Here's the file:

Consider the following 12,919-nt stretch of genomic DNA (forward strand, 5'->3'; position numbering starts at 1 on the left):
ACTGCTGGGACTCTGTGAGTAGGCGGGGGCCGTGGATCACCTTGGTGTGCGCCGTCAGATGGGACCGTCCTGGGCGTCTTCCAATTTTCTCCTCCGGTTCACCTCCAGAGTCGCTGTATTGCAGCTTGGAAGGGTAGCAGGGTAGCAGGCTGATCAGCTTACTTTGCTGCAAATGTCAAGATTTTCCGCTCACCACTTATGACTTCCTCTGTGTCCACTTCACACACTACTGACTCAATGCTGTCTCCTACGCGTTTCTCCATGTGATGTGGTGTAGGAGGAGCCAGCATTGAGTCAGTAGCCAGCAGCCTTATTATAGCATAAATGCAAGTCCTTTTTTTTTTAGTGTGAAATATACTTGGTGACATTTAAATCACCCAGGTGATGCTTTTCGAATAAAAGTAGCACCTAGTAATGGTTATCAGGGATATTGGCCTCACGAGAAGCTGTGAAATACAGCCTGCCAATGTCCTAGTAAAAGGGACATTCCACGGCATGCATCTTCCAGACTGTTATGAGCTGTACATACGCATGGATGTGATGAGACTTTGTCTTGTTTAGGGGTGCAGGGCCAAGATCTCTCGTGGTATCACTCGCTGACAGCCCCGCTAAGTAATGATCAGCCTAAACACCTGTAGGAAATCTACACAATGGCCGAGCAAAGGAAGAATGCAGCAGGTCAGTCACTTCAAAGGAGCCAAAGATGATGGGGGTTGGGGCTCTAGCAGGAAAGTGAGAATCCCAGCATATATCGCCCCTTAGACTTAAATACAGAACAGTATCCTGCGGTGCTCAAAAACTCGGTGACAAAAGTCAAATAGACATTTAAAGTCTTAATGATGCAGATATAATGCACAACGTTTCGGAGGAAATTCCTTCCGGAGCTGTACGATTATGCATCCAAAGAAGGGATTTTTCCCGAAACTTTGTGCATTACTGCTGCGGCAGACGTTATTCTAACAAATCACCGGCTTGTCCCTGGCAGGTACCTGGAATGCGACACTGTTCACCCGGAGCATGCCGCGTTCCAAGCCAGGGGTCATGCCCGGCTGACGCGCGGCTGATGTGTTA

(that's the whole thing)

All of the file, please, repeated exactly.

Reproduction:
Consider the following 12,919-nt stretch of genomic DNA (forward strand, 5'->3'; position numbering starts at 1 on the left):
ACTGCTGGGACTCTGTGAGTAGGCGGGGGCCGTGGATCACCTTGGTGTGCGCCGTCAGATGGGACCGTCCTGGGCGTCTTCCAATTTTCTCCTCCGGTTCACCTCCAGAGTCGCTGTATTGCAGCTTGGAAGGGTAGCAGGGTAGCAGGCTGATCAGCTTACTTTGCTGCAAATGTCAAGATTTTCCGCTCACCACTTATGACTTCCTCTGTGTCCACTTCACACACTACTGACTCAATGCTGTCTCCTACGCGTTTCTCCATGTGATGTGGTGTAGGAGGAGCCAGCATTGAGTCAGTAGCCAGCAGCCTTATTATAGCATAAATGCAAGTCCTTTTTTTTTTAGTGTGAAATATACTTGGTGACATTTAAATCACCCAGGTGATGCTTTTCGAATAAAAGTAGCACCTAGTAATGGTTATCAGGGATATTGGCCTCACGAGAAGCTGTGAAATACAGCCTGCCAATGTCCTAGTAAAAGGGACATTCCACGGCATGCATCTTCCAGACTGTTATGAGCTGTACATACGCATGGATGTGATGAGACTTTGTCTTGTTTAGGGGTGCAGGGCCAAGATCTCTCGTGGTATCACTCGCTGACAGCCCCGCTAAGTAATGATCAGCCTAAACACCTGTAGGAAATCTACACAATGGCCGAGCAAAGGAAGAATGCAGCAGGTCAGTCACTTCAAAGGAGCCAAAGATGATGGGGGTTGGGGCTCTAGCAGGAAAGTGAGAATCCCAGCATATATCGCCCCTTAGACTTAAATACAGAACAGTATCCTGCGGTGCTCAAAAACTCGGTGACAAAAGTCAAATAGACATTTAAAGTCTTAATGATGCAGATATAATGCACAACGTTTCGGAGGAAATTCCTTCCGGAGCTGTACGATTATGCATCCAAAGAAGGGATTTTTCCCGAAACTTTGTGCATTACTGCTGCGGCAGACGTTATTCTAACAAATCACCGGCTTGTCCCTGGCAGGTACCTGGAATGCGACACTGTTCACCCGGAGCATGCCGCGTTCCAAGCCAGGGGTCATGCCCGGCTGACGCGCGGCTGATGTGTTA